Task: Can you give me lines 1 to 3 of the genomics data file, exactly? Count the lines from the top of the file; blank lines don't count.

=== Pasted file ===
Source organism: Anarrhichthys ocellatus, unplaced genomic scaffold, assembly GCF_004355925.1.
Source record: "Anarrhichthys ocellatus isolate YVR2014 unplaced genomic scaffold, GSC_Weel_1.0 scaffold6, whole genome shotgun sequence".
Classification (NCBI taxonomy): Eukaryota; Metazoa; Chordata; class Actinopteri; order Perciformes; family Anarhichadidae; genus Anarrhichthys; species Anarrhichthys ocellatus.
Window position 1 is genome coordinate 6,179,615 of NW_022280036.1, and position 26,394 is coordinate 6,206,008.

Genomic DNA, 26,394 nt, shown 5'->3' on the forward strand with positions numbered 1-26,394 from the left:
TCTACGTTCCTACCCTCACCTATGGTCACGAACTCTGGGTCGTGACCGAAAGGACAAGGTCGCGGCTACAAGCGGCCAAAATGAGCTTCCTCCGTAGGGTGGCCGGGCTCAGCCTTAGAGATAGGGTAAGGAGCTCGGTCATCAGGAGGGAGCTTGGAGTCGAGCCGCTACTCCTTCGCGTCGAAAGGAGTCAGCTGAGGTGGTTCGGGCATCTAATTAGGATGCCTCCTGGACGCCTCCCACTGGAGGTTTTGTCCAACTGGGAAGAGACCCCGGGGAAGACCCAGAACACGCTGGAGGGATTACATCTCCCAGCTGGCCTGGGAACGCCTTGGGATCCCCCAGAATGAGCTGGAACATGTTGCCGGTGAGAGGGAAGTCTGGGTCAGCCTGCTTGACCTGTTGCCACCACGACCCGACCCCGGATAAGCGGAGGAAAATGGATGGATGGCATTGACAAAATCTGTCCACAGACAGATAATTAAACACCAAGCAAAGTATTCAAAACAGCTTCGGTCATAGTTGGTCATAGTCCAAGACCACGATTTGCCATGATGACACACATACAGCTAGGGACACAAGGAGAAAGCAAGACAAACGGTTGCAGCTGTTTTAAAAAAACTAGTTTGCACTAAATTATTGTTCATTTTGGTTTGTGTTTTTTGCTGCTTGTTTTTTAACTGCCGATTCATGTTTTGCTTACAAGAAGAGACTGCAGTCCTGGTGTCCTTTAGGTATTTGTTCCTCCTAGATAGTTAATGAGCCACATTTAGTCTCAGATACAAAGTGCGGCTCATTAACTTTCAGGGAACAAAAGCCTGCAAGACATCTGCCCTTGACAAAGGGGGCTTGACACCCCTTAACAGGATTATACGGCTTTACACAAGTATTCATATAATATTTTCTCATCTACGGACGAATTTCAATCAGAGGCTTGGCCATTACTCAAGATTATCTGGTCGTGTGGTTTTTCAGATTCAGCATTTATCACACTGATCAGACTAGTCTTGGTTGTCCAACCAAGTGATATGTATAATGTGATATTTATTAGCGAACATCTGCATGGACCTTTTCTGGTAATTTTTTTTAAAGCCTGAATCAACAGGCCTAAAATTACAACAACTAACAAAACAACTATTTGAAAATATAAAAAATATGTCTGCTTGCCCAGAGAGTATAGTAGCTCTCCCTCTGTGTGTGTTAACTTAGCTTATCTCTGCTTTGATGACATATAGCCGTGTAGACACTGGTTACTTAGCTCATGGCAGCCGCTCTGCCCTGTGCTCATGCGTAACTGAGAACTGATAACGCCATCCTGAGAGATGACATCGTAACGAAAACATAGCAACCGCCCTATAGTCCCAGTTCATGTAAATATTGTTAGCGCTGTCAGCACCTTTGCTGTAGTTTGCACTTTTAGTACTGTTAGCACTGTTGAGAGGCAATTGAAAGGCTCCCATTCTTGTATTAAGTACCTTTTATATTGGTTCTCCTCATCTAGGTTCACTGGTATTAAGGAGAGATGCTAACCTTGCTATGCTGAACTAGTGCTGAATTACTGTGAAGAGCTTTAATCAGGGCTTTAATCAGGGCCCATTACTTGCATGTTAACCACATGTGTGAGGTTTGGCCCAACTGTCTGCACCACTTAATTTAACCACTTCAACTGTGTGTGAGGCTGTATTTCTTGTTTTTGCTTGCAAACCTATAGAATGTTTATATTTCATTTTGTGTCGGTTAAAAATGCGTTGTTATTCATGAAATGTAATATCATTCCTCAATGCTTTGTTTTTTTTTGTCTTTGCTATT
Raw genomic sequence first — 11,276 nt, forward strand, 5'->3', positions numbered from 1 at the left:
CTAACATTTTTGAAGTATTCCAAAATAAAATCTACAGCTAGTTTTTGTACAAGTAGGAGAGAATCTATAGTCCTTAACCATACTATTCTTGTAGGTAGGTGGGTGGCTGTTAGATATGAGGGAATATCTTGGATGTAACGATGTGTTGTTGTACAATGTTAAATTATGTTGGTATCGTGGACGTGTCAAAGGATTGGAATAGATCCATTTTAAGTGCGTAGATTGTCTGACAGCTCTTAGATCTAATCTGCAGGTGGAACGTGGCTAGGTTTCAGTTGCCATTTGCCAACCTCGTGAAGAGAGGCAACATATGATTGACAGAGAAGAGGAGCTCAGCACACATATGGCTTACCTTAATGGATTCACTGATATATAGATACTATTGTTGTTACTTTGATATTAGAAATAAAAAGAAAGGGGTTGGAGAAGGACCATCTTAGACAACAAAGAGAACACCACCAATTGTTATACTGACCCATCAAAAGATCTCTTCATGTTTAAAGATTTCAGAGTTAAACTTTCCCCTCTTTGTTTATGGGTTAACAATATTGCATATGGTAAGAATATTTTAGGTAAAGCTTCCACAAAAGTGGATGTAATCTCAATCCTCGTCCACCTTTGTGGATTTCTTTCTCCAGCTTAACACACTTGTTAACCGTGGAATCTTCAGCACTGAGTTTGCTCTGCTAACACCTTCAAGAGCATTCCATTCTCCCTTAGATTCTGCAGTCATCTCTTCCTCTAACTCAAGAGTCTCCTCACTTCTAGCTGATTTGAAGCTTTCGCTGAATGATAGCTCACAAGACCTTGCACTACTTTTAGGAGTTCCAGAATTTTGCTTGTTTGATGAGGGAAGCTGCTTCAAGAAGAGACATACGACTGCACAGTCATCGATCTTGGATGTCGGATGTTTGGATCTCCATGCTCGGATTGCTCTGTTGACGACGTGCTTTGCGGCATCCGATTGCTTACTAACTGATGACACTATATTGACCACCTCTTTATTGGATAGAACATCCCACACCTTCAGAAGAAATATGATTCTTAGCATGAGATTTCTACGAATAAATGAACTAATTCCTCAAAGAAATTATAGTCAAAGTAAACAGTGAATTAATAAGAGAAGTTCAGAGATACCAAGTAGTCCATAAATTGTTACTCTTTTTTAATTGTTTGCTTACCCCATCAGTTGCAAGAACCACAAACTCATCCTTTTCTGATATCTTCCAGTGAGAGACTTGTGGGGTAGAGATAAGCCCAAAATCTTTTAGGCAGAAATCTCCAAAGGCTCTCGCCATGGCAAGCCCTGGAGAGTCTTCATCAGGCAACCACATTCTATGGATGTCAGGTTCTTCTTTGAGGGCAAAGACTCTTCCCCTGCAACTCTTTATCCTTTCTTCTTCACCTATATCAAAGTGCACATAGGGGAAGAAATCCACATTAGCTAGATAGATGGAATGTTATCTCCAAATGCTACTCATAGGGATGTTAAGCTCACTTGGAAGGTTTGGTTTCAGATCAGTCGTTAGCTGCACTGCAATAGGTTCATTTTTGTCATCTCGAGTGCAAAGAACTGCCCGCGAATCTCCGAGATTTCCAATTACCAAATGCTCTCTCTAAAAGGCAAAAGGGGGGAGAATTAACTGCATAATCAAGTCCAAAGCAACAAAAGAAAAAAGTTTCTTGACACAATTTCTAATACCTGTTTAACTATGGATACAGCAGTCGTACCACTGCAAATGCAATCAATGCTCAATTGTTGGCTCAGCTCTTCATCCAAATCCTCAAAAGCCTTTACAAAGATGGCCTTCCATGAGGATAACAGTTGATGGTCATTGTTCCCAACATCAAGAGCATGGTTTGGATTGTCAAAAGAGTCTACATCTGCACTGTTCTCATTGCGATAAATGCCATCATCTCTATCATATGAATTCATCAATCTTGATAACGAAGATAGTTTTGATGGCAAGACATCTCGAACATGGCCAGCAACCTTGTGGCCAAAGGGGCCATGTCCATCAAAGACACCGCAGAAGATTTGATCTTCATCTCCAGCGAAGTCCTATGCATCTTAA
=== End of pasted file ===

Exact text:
Source organism: Anarrhichthys ocellatus, unplaced genomic scaffold, assembly GCF_004355925.1.
Source record: "Anarrhichthys ocellatus isolate YVR2014 unplaced genomic scaffold, GSC_Weel_1.0 scaffold6, whole genome shotgun sequence".
Classification (NCBI taxonomy): Eukaryota; Metazoa; Chordata; class Actinopteri; order Perciformes; family Anarhichadidae; genus Anarrhichthys; species Anarrhichthys ocellatus.